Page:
Zoom Video Communications Inc. reported its first billion-dollar quarter Monday, but the videoconferencing company’s guidance sent shares plunging more than 11% in after-hours trading.
reported fiscal second-quarter net income of $316.9 million, or $1.04 a share, compared with net income of $185.7 million, or 63 cents a share, in the year-ago quarter. The company’s adjusted net income was $1.36 a share. Revenue soared 54% to $1.02 billion from $663.5 million a year ago.
Analysts surveyed by FactSet had expected adjusted net income of $1.16 a share on revenue of $991 million.
“In Q2, we achieved our first billion-dollar revenue quarter while delivering strong profitability and cash flow,” Zoom Chief Executive Eric Yuan said in a statement announcing the results.
The better-than-expected top- and bottom-line quarterly results were undercut, however, by a tepid forecast for third-quarter earnings. Zoom gave guidance for between $1.07 and $1.08 a share of adjusted earnings, while analysts polled by FactSet anticipated $1.10 a share.
While most companies would be ecstatic with sales growth of 54%, that is actually the smallest year-over-year growth in revenue for Zoom in its recorded history, according to FactSet, which tracks its revenue growth back to April 2018, a year before the company’s initial public offering. The previous low was 77.9% in the quarter ended January 2020, just before the effects of the COVID-19 pandemic washed over the world.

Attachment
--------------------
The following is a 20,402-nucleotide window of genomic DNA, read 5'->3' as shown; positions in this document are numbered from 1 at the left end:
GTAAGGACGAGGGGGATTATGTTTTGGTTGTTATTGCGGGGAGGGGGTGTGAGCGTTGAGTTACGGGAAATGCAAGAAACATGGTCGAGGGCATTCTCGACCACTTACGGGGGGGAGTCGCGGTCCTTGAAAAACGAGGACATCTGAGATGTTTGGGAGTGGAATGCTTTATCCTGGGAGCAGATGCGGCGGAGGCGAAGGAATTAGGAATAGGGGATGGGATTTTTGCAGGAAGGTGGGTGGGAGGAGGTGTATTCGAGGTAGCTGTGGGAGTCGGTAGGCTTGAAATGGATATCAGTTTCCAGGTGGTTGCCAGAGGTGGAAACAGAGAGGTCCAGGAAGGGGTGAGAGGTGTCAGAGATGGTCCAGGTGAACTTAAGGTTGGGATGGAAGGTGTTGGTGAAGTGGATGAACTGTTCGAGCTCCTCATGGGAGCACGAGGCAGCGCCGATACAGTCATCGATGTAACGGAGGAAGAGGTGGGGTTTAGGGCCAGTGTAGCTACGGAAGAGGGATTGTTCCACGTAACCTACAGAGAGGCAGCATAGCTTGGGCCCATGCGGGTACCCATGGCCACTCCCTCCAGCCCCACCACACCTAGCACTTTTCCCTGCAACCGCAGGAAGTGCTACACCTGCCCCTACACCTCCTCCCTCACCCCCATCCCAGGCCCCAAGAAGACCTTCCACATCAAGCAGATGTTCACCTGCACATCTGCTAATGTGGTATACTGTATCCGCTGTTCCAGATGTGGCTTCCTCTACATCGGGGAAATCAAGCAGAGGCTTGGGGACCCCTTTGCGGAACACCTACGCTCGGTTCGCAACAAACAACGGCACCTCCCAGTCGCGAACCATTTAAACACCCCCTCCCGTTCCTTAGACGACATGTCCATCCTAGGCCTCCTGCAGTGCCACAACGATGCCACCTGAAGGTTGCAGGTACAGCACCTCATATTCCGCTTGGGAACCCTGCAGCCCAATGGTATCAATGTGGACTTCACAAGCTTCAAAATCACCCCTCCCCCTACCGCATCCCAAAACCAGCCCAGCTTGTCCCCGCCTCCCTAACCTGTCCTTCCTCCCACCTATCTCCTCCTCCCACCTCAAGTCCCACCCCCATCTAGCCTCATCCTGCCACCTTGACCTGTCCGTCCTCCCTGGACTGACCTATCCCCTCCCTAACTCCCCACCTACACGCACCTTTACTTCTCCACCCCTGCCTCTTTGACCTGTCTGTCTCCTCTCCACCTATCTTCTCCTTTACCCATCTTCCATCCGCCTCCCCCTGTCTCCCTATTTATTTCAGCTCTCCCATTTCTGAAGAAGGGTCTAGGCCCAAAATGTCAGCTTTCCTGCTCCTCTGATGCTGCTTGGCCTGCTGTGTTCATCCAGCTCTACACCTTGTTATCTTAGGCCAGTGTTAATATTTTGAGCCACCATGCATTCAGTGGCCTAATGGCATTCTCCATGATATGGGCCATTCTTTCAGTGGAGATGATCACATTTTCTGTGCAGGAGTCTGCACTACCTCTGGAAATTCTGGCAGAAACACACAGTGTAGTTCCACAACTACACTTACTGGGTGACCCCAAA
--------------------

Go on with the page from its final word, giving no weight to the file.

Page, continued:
Zoom’s forecast calls for growth to slow more. The top of its guidance range for the third quarter would reflect year-over-year sales growth of 31.2% from the same quarter in 2020.
The ever-changing nature of the pandemic makes it difficult to predict potential head winds in the current quarter and beyond, Zoom Chief Financial Officer Kelly Steckelberg said in a conference call with analyst late Monday. Some of the challenges include more people socializing and working in person, compared to video-only interaction before, resulting in a slowdown of the online business segment and a higher churn rate, she said.
Monday’s earnings and revenue win followed an ebullient note last week from Morgan Stanley analyst Meta Marshall, who raised her rating on Zoom to overweight, after being at equal weight since she started covering the stock in May 2019, a month after it went public. Marshall raised her price target to $400 from $360.
This came as welcome news for investors, who had seen the value of their shares plummet more than 40% since Zoom’s stock peaked at a closing price of $568.34 on Oct. 19, 2020, on a national wave of remote work.
Zoom’s stock is up 3% so far in 2021. The broader S&P 500 index
has gained 20.6% this year.